“In this paper, we present findings from a three-year research project that examined how advanced broadband measurement capabilities can support the infrastructure and services needed to respond to the digital demands of public library users across the U.S. Previous studies have identified the ongoing broadband challenges of public libraries while also highlighting the increasing digital expectations of their patrons. However, few large scale research efforts have collected automated, longitudinal measurement data on library broadband speeds and quality of service at a local, granular level inside public libraries over time (including when buildings are closed). This research seeks to address this gap in the literature through the following research question: How can public libraries utilize broadband measurement tools and training materials to develop a better understanding of the relationship between library network infrastructure and digital services? In response, qualitative data were gathered through interviews with public librarians, IT network administrators, focus groups with patrons, and field site observations at 10 public libraries across the U.S. during the first year of the research. Additional interviews with public librarians and IT administrators were conducted during a UX design process, which helped to inform the development of an open source, broadband measurement system with and for public libraries during year two of the research. Quantitative measurement data using this system, which was deployed at 30 public libraries across the U.S., were then collected for our study.

Findings from our analysis of the qualitative and quantitative data reveal gaps in understanding between the perceptions of public librarians regarding their library broadband capacity and the actual performance of their broadband networks. While our study participants reported a need for broadband measurement data in their public libraries to justify infrastructure upgrades and improve communication with patrons, our results confirm that having access to data would also address knowledge gaps regarding the actual public library broadband usage and capacity needed to serve their communities digital demands. These findings have implications for state library agencies and federal policymakers interested in having access to data on observed versus advertised speeds and quality of service of public library broadband connections nationwide.”

The presentation slides are available for download here via ResearchGate.

Provost’s Faculty Fellow for Scholarship and Research

Simmons University

Today, I officially begin an additional appointment as the Provost’s Faculty Fellow for Scholarship and Research in the Center for Faculty Excellence at Simmons University. I am incredibly excited and honored to begin this position to help “craft and implement a vision for supporting faculty research and scholarship at Simmons University as part of a strategic visioning team.”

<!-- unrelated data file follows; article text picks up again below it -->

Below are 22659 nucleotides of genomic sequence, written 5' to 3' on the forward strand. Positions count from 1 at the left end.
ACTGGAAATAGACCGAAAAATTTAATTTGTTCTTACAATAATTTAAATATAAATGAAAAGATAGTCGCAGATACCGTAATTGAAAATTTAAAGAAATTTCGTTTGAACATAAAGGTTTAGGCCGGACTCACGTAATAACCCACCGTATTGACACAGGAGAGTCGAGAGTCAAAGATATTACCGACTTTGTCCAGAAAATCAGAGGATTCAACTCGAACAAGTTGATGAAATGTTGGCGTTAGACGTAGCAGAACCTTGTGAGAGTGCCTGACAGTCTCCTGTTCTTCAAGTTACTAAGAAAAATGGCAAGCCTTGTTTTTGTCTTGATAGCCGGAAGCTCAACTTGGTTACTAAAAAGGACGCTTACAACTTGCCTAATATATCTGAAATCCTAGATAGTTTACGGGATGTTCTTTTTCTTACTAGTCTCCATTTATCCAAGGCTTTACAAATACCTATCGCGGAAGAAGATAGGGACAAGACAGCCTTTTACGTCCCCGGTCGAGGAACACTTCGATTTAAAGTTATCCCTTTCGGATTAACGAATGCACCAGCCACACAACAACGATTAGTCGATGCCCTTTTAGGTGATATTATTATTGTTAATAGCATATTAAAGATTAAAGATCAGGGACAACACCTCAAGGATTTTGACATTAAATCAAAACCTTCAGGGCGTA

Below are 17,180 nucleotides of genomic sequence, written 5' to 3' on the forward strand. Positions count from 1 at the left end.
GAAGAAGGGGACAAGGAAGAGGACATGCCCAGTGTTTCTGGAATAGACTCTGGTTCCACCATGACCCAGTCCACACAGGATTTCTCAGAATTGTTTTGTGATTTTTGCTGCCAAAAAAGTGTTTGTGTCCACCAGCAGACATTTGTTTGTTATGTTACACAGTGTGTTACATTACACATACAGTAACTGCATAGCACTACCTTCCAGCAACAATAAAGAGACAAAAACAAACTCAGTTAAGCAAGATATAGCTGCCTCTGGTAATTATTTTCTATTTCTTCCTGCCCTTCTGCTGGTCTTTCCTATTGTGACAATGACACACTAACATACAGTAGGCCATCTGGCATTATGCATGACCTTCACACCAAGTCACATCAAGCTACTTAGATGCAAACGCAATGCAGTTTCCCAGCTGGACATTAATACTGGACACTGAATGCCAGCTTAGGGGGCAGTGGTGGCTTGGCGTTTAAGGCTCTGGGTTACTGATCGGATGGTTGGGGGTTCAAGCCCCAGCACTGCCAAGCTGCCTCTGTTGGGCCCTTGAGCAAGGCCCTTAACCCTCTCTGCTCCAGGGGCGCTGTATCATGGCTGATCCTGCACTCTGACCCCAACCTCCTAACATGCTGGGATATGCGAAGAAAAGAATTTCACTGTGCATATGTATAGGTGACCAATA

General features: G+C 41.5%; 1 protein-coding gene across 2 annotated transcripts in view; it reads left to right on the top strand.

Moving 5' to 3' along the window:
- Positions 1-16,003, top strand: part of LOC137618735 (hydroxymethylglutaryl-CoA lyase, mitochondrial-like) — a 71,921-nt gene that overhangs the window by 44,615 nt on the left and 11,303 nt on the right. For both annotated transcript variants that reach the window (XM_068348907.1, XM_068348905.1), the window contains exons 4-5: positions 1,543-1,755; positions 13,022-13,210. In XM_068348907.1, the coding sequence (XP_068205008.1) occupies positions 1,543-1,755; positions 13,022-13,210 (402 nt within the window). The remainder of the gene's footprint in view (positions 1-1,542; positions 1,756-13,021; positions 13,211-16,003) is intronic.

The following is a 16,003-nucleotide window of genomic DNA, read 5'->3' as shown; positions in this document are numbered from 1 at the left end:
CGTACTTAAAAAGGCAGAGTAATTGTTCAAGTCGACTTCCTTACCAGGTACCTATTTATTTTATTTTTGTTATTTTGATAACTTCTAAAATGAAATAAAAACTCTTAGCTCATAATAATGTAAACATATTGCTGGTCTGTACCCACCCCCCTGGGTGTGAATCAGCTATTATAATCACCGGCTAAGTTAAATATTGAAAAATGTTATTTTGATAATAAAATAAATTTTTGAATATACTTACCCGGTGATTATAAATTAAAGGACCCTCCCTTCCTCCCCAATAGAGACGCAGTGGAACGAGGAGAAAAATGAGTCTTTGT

Here is a bit more from the overview of the position.

“The Fellow will help Simmons enact that vision by aligning work with priorities identified through the strategic plan, listening to and advocating for faculty needs in partnership with the Provost’s office and key stakeholders across campus, seeking external resources to support faculty scholarship as needed, and designing and implementing professional development programs and services for faculty related to research and scholarship, across career stages and position types.”

I look forward to working with the President, the Provost, and the wonderful team in the Center for Faculty Excellence on this exciting opportunity at Simmons.

Improving Digital Inclusion and Broadband Infrastructure in Native Communities

IMLS logo

I am incredibly honored and excited to announce that our Community Informatics Lab at Simmons University has received a two-year grant (award #LG-250043-OLS-21) from the U.S. Institute of Museum and Library Services (IMLS) to work with the Association of Tribal Archives, Libraries, and Museums.

Here is the description of the project that is available on the IMLS website:

“Simmons University, together with the Association of Tribal Archives, Libraries, and Museums, will examine how a participatory community informatics approach, guided by Indigenous ways of knowing about technology and an affirmation of tribal sovereignty, can support the digital inclusion and broadband infrastructure needs and aspirations of tribal libraries. The research team will work with tribal libraries to co-design the following: an update to the Association of Tribal Archives, Libraries, and Museums’ 2014 report, ‘Digital Inclusion in Native Communities: The Role of Tribal Libraries’; a Digital Inclusion Lab ‘how-to’ guide for Tribal libraries; and a final report with findings from the research. The project also will gather broadband measurement data to inform federal information policies aimed at improving digital inclusion and broadband infrastructure in Tribal libraries.”

Follow updates about the project on our CI Lab website.